Vlad the Decarbonizer
Putin’s war of aggression has unleashed an emissions-reduction program that is threatening the financial foundation of his regime.
Vladimir Putin’s invasion of Ukraine has been a humanitarian catastrophe. Perhaps 100,000 Ukrainian soldiers have been killed or wounded, along with 30,000 dead civilians, many cruelly tortured and murdered by the invaders. Vast regions of eastern Ukraine have been utterly laid to waste, and much of the rest badly damaged from the constant bombing of civilian infrastructure — a war crime. Russian forces, meanwhile, have suffered an estimated 180,000 casualties.
However, there is something of a silver lining here. The war has kicked off a crash decarbonization program across Europe, and added big pressure to turn away from fossil fuels across the world. It seems even over the short term the war’s effect on greenhouse gas emissions has been negligible, and will result in major cuts in coming years.
When Putin first ordered the invasion, many predicted that it would be a climate disaster, at least for the first year or so. Without cheap Russian gas, Europe would be forced to turn back to filthy coal to keep the lights on, and emissions would soar. “At least in the short and medium term, this is a disaster for the struggle against climate change … In the short and medium term, I think you’ll see a flight back to coal,” said foreign policy analyst Anatol Lieven when the invasion commenced, and I agreed.
Remarkably, this didn’t happen. As Will Mathis and Akshat Rathi write at Bloomberg, the EU energy strategy has been threefold: buying up as much possible imported liquid natural gas (LNG), mainly from the United States, piling investment into renewable energy, and replacing gas boilers and furnaces with heat pumps. In 2022, solar investment increased 35 percent compared to 2021, wind investment increased 62 percent, and battery storage increased 78 percent. Meanwhile, heat pump installations increased by about a third, which (along with other efficiency measures) enabled a 13 percent drop in gas consumption.
Now, coal use did increase modestly, which is why EU emissions only declined slightly over these two years. But as renewables keep coming online, that coal and some gas will be displaced. Electricity produced by carbon fuels in Europe is projected to drop by a whopping 43 percent in 2023.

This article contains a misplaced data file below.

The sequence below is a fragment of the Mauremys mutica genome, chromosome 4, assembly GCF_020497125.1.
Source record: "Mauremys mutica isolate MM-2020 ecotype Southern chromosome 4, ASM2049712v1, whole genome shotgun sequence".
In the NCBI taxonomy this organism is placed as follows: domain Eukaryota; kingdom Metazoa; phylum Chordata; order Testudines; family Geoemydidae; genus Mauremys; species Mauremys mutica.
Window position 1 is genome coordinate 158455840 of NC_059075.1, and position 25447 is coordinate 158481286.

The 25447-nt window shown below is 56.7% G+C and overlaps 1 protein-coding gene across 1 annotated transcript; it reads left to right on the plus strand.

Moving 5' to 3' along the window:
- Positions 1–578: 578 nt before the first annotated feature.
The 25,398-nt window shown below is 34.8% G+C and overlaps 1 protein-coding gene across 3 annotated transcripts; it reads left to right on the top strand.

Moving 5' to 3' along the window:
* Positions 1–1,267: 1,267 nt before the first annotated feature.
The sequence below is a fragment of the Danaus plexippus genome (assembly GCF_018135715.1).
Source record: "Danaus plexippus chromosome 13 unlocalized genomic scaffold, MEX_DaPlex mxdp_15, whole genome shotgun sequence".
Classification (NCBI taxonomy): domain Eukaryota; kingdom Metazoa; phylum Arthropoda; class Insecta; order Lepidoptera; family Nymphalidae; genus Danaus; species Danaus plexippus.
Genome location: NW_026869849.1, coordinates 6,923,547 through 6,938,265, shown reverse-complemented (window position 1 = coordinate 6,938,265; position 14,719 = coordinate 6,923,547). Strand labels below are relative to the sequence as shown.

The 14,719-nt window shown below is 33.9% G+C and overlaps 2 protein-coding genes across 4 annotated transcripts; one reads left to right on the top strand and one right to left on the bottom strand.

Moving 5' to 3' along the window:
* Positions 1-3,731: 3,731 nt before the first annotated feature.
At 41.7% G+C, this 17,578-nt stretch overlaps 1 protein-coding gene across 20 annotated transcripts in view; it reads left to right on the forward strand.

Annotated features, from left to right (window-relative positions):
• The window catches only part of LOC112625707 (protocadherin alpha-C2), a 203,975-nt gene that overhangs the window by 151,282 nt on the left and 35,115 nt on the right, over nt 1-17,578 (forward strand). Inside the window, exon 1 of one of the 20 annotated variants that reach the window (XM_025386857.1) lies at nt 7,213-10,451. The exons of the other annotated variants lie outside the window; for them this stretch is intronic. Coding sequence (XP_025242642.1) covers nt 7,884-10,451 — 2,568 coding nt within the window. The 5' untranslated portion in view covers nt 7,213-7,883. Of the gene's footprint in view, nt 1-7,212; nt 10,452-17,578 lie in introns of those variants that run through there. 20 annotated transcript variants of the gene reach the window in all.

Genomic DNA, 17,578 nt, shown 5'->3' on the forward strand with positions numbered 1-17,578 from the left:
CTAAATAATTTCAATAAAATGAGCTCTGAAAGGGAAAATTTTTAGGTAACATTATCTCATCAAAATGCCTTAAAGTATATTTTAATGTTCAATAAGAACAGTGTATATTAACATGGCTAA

This policy mix is quite close to what climate hawks have been demanding for decades now. The EU has proved it can work, and it can be done very quickly.
At any rate, the EU is probably conducting the most frantic decarbonization in the world, with the possible exception of China —though the U.S. did pass the largest climate bill in history last year, the effects of which are only just starting to be felt. But Europe’s panic buying of LNG has put sustained upward pressure on gas prices across most of the world. What’s more, given how it has cut itself off from Russian gas, and how it would take Russia years and billions in spending to replace its export infrastructure, that price pressure will persist for years.
This means that renewables are about to do to natural gas what natural gas did to coal. Back in 2007, coal accounted for half of American utility-scale electricity production. That production figure has since fallen by about 55 percent, mostly thanks to cheap fracked natural gas. But from 2009-2019, the price of wind and solar fell by 70 and 89 percent respectively, and the amount of electricity they produce in the U.S. has roughly tripled since 2015. There is every reason to think that those prices will continue to decline for at least the next decade. In locations with favorable conditions, renewables were already cheaper than gas by 2019 or 2020. Now thanks to Putin, they are much cheaper — 33 to 44 percent cheaper, as of last October. Soon utilities around the world will discover that running their existing natural gas fleets will be more expensive than replacing them with renewables, especially when one factors in the cost of climate change and illness caused by airborne pollution.
Finally, with the ongoing meteoric rise of electric vehicles, that zero-carbon power will start biting seriously into oil consumption. In countries like Norway, it’s already happening.
Again, this story is not all rosy. Price increases have created gas shortages in countries like Pakistan that can’t afford to compete. But even this is showing one of the enormous upsides of renewable power: relative price stability. Renewable power production is somewhat erratic depending on the weather, of course, but most of the expense of wind and solar is in the purchase and installation. Afterwards maintenance costs are predictable and production reasonably easy to forecast, particularly at utility scale.
Carbon power, by contrast, relies on a continual supply of mined commodities traded in a global market where prices can and do gyrate wildly based on the business cycle, discovery or depletion of deposits, movements in financial markets (if not speculator chicanery), and as we’ve learned this year, the lunatic depredations of the dictators who control most global supply.
A lot of American and European firms bet heavily on the belief that cheap gas coming from Russia and American fracking would last forever. That hard-learned lesson will incentivize nations to avoid carbon power to avoid price risk, even if it costs slightly more up-front or requires difficult grid reforms.
It is perhaps a very grim poetic justice that Putin’s monstrous war of aggression has knocked the global carbon fuel market that underpins his regime into rapid and terminal decline. It may be a decade or two before Russia, Saudi Arabia, the U.A.E., and other brutal dictatorships that prop themselves up with carbon profits start facing serious financial pressure. But it will happen, and few nations in history have deserved it more.